(Ron Livaudais) #3

When we accept the gift of salvation we do become a new creation. Our spirit is brought to life, but
the old man is still lingering. We have to put to death the old man, the fallen nature we are born with,
and that happens in water baptism. In Colossians it is called the circumcision of heart. We die in a
watery grave to rise up in newness of life. Many think that baptism is just a ritual we do because we
are commanded to do it, but there is an actual operation of the Holy Spirit. From there we need to
mature in Christ and put on the mind of Christ and the armor of God. We still get tempted, but the
things that used to attract us in the world doesn’t have its hold on us like it used to. We put our affections
On things above where we are seated with Christ in the heavenlies, and not on things below. Now is it possible to resurrect that which has been laid to rest? Of course, if we get off course and leave our first love and neglect so great a salvation! That would be a tragedy. I focus on continuing to be a Christian Hedonist and continuing to delight in my Lord, so that He can be most glorified in me!


(Jennifer Judson) #4

I think the old self is most deeply rooted in our fears and anxieties. The same places where the enemy finds us most vulnerable, “see, you’re still the same…you’ll never change…they don’t really love you, why would they?”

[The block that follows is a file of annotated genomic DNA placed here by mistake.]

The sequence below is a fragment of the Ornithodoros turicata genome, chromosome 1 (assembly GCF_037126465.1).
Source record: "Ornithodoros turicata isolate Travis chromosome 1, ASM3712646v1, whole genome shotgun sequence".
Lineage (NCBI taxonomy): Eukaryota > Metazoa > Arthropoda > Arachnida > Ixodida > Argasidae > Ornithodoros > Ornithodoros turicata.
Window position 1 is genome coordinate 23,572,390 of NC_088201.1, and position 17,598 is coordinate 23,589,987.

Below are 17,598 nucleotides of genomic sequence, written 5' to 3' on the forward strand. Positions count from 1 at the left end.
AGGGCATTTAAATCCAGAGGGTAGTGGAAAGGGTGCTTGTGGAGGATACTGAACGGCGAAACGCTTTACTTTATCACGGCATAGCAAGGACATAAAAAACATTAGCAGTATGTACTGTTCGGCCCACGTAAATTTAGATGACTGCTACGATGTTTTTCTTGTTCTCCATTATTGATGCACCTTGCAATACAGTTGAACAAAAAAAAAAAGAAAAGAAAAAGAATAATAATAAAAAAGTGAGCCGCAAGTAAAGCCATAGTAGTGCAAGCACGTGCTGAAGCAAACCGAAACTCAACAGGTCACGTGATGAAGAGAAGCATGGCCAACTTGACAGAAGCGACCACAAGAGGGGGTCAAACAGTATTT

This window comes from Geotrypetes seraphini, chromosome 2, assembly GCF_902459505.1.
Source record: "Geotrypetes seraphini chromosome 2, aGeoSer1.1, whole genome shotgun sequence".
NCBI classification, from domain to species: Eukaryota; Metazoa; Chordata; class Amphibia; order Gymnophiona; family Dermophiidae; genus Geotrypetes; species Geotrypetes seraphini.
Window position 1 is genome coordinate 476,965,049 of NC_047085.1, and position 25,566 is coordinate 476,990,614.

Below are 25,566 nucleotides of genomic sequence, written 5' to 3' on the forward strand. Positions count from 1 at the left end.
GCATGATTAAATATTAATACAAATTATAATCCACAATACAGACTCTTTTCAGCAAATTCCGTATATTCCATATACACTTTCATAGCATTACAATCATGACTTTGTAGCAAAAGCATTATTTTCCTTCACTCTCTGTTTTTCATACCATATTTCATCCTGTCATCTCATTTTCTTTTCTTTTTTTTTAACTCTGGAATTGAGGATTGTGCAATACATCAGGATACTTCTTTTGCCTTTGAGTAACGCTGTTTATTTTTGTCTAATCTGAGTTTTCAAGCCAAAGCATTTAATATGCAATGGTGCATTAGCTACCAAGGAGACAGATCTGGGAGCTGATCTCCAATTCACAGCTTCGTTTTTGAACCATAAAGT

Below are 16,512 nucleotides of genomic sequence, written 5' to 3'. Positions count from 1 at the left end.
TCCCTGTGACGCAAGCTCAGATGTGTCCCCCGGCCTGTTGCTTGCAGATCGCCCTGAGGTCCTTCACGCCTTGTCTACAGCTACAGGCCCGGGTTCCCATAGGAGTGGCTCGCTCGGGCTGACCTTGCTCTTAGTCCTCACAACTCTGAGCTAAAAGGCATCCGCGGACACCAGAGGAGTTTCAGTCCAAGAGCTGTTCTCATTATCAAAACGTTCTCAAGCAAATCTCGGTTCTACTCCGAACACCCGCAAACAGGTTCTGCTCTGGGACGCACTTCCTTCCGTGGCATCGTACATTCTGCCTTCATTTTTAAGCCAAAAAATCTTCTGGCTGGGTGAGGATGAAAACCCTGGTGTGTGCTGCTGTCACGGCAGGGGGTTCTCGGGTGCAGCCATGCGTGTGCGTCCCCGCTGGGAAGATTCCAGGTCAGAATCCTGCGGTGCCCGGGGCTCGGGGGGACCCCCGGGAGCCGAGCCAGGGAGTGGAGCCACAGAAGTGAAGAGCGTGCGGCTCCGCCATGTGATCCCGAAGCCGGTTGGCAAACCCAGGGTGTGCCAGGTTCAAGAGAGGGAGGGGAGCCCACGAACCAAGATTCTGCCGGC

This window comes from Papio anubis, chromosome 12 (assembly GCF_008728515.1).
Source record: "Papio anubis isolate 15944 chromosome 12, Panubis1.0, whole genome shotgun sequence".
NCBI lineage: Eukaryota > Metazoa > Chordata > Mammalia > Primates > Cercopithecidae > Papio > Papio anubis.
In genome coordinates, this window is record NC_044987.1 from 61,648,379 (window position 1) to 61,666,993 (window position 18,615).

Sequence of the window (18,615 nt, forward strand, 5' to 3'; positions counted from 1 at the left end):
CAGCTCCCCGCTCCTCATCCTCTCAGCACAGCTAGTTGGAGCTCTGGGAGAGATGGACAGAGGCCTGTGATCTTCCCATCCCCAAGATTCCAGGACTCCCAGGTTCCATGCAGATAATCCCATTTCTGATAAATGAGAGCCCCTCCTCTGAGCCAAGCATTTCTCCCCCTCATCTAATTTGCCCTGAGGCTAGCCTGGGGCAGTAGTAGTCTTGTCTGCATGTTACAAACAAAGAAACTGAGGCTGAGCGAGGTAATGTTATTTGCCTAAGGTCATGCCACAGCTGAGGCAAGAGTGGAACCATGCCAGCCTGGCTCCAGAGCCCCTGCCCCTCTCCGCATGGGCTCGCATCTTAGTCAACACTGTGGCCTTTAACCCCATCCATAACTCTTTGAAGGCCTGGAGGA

When we understand how our enemy uses those fears to attack us, we begin to understand the battle we are facing. Paul’s call for us to take on the full armor of God is not just a picturesque metaphor, they are the tools to equip us for that battle.

When I find myself going down that path toward the old self I remind myself that though there are battles yet to be fought the war is won. And the primary power the enemy has over me is that which I myself give him. In Christ I can live without fear, because He has already defeated Satan and saved me. I am vulnerable because I am momentarily forgetting who I am and Whose I am.


(Ron Livaudais) #5

Jennifer, I wholeheartedly agree with your comments. I would like to add also, that the old man was
buried in the waters of baptism and we arose to the newnesss of life(circumcision of heart).We have to understand also, that that which has been killed and buried can be resurrected again if we allow it to. We choose to live in the spirit and not in the flesh and we keep the new man alive and keep the old man where he belongs; in the watery grave where we left him.


(Jennifer Judson) #6

Ron, I find myself agreeing with you wholeheartedly, then I realize that that is maybe not quite true. I agree in truth, but perhaps feel it more in theory–this is one of those times where I need to set feelings aside and stand firm with truth. I know what you say is true.

And I guess I’ve never really felt that I lacked anything, having been baptized as an infant, but the symbolic act of baptism is not one I have any sensory memory of, and I think that now that is significant. I don’t think it minimizes my born again experiences and the circumcision of my heart, but I do now sense that having no physical “act” of burying the old self may make it harder to accept the truth of the old self being dead–especially when at times it feels very much alive.

I’m going to have to do some praying about this.